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The final chapter

After three years of sharing imaging tips, I'm moving on.
RELATED TOPICS: TELESCOPES
tony_hallas

This will be my final column. It has been a pleasure sharing what I could about imaging and processing with you for the past three years. Now, however, it is time for me to retool and reinvent myself. And that will be the topic of this last article.

The refuse heap of astroimagers is littered with luminaries who appeared like flashes of light, burned for a few years, and then left the avocation. Each had their own reason for leaving, but I suspect that the underlying cause is that it became too much of the same old thing. Shoot another nebula … ho-hum … shoot another galaxy … more of the same.

To keep things moving forward, it is vital that you discover some way to reinvent yourself. You can do this in two ways, and ideally, you will do it both ways at the same time. First, you can invest in new optics and imaging equipment that will further your capabilities. Second, you can study new software and new techniques to improve your processing skills.

Except for this column and the lecture circuit, I basically have been in hibernation for a few years. My equipment was not keeping pace with my abilities as I learned more and more about imaging.
Tony Hallas with new scope
The author poses with his newest acquisition — a 5.1-inch Takahashi TOA-130 apochromatic refractor.
Tony Hallas

To remedy this situation, I have invested in new equipment. I plan to use one of my telescope purchases — a rich-field refractor — at my ultra-dark sky site in northeastern California. And so that I won’t always have to travel several hours to use the latest and greatest, I’ll put the other scope — a large Cassegrain reflector — in my home observatory.

Do you need high-end equipment to make extremely good images? Not necessarily, but it sure helps. High-quality equipment makes the avocation more exciting as well. Which one of you would prefer a 3-inch achromat to a state-of-the-art 6-inch apochromatic triplet? Silly question.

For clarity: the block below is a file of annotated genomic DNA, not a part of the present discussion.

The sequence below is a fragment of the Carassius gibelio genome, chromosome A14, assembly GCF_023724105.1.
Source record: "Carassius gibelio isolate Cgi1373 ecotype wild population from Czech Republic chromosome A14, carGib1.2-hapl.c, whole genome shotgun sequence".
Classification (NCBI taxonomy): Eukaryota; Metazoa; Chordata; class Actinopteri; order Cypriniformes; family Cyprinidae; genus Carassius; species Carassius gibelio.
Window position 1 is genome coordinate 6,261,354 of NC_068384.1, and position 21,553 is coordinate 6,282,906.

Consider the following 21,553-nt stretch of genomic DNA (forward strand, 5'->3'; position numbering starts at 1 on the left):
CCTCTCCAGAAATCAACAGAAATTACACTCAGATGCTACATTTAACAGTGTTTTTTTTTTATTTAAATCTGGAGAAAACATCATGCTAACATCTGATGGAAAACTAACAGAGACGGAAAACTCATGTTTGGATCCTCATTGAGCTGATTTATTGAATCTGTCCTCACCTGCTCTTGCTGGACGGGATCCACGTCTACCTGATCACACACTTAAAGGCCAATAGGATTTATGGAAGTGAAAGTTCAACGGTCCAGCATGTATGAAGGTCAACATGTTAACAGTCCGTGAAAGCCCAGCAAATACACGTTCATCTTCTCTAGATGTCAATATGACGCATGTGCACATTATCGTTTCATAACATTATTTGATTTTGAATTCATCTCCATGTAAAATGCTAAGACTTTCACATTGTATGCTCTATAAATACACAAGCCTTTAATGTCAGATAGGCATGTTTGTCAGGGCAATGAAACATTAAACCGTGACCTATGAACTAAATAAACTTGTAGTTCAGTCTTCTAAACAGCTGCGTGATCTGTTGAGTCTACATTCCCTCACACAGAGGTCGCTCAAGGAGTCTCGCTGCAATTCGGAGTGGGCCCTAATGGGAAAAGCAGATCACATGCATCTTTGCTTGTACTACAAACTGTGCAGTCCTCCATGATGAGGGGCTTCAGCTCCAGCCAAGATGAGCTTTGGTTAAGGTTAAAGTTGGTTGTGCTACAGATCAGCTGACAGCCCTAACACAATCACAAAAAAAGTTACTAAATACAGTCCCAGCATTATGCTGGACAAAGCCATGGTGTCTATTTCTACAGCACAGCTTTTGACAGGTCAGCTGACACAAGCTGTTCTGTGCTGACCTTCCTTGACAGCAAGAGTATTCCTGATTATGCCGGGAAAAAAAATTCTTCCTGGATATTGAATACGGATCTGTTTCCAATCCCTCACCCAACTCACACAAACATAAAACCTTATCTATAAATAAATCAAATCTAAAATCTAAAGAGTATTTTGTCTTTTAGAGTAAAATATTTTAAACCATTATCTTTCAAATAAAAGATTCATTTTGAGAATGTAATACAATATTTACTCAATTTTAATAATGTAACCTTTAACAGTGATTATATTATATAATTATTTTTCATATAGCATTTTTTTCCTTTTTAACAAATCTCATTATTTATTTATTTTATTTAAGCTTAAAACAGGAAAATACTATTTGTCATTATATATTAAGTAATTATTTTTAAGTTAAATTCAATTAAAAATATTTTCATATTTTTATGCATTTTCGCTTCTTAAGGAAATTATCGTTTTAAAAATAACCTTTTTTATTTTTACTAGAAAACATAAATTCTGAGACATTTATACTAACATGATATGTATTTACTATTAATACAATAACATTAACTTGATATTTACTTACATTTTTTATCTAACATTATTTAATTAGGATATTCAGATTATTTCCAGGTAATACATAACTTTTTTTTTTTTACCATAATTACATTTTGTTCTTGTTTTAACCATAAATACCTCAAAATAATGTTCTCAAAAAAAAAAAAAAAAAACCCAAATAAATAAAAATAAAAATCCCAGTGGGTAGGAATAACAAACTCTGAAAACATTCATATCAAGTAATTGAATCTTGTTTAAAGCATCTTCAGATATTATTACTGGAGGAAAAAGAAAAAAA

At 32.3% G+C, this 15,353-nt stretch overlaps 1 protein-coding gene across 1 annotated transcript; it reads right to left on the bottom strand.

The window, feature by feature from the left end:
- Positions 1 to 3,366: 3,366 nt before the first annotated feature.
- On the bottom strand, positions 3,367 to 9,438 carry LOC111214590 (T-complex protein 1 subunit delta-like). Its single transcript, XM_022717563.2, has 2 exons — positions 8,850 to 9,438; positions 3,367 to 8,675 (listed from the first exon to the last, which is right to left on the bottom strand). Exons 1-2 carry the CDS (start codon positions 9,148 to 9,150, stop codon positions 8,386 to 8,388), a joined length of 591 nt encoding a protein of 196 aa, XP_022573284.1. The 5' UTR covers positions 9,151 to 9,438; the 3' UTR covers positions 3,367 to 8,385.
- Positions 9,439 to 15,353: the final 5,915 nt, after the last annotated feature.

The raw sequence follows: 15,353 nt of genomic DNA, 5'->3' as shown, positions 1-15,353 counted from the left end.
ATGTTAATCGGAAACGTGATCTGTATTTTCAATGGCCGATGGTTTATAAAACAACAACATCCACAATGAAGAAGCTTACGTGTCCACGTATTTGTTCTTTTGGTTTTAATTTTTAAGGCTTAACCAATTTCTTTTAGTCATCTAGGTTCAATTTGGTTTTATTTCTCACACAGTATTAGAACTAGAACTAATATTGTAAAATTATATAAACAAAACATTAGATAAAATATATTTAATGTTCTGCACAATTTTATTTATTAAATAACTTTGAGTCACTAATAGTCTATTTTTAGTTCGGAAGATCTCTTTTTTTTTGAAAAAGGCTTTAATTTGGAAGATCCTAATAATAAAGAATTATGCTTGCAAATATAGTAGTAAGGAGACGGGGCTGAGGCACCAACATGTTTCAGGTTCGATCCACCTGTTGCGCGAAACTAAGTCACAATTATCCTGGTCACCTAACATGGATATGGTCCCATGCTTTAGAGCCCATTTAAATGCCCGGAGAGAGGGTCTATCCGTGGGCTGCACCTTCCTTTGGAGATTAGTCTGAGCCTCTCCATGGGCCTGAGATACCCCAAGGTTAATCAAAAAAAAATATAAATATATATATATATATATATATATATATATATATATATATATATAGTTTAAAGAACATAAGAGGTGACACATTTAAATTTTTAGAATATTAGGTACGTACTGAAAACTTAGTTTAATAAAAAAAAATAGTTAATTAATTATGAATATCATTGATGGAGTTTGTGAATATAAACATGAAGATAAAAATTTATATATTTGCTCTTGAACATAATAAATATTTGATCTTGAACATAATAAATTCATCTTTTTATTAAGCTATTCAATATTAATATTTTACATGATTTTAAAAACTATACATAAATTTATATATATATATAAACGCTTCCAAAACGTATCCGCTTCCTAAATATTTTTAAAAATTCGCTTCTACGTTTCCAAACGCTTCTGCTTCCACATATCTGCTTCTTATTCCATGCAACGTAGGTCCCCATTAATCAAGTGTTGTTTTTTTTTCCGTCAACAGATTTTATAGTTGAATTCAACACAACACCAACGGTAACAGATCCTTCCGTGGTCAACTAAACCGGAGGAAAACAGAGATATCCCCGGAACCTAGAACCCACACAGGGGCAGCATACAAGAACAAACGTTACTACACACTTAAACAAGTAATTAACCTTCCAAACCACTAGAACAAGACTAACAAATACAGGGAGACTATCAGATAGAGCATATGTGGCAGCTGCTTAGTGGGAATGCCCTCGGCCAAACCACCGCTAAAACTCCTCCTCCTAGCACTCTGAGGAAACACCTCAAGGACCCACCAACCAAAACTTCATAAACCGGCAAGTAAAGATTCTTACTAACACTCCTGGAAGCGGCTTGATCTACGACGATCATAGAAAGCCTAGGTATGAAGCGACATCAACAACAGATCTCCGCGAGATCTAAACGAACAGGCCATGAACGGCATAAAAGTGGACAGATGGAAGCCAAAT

The other way to keep progressing is to continue learning all you can about imaging and image processing. My personal motto is, “You’re only as good as your last shot.” What this means is that if you didn’t learn something new with your last image, if you didn’t push your envelope just a little bit, then you are not moving forward. Thankfully, most of you will find that each new image brings new challenges and progress is almost automatic. To a large extent, doing is learning.

How can you stay on top of things? One of the best ways is to attend get-togethers like the Advanced Imaging Conference held in California each year. Not only do acknowledged leaders in the hobby make presentations, but astroimagers teach classes as well.

Another thing you can do is join your local astronomy club — you’ll be surprised how much “brain power” a collective resource like this can produce. Many tutorials are available in print and on the Internet now. Just when you think you finally might know everything … surprise … there’s something new.

Amateur astrophotography is currently in a golden age. We have telescopes and cameras unheard of just 10 years ago. Powerful processing software makes full use of the photons these instruments gather. Our hobby’s future appears bright.

My final wish for all of you is that you continue to grow in this field and continue to reinvent yourselves. The sky truly is the limit.
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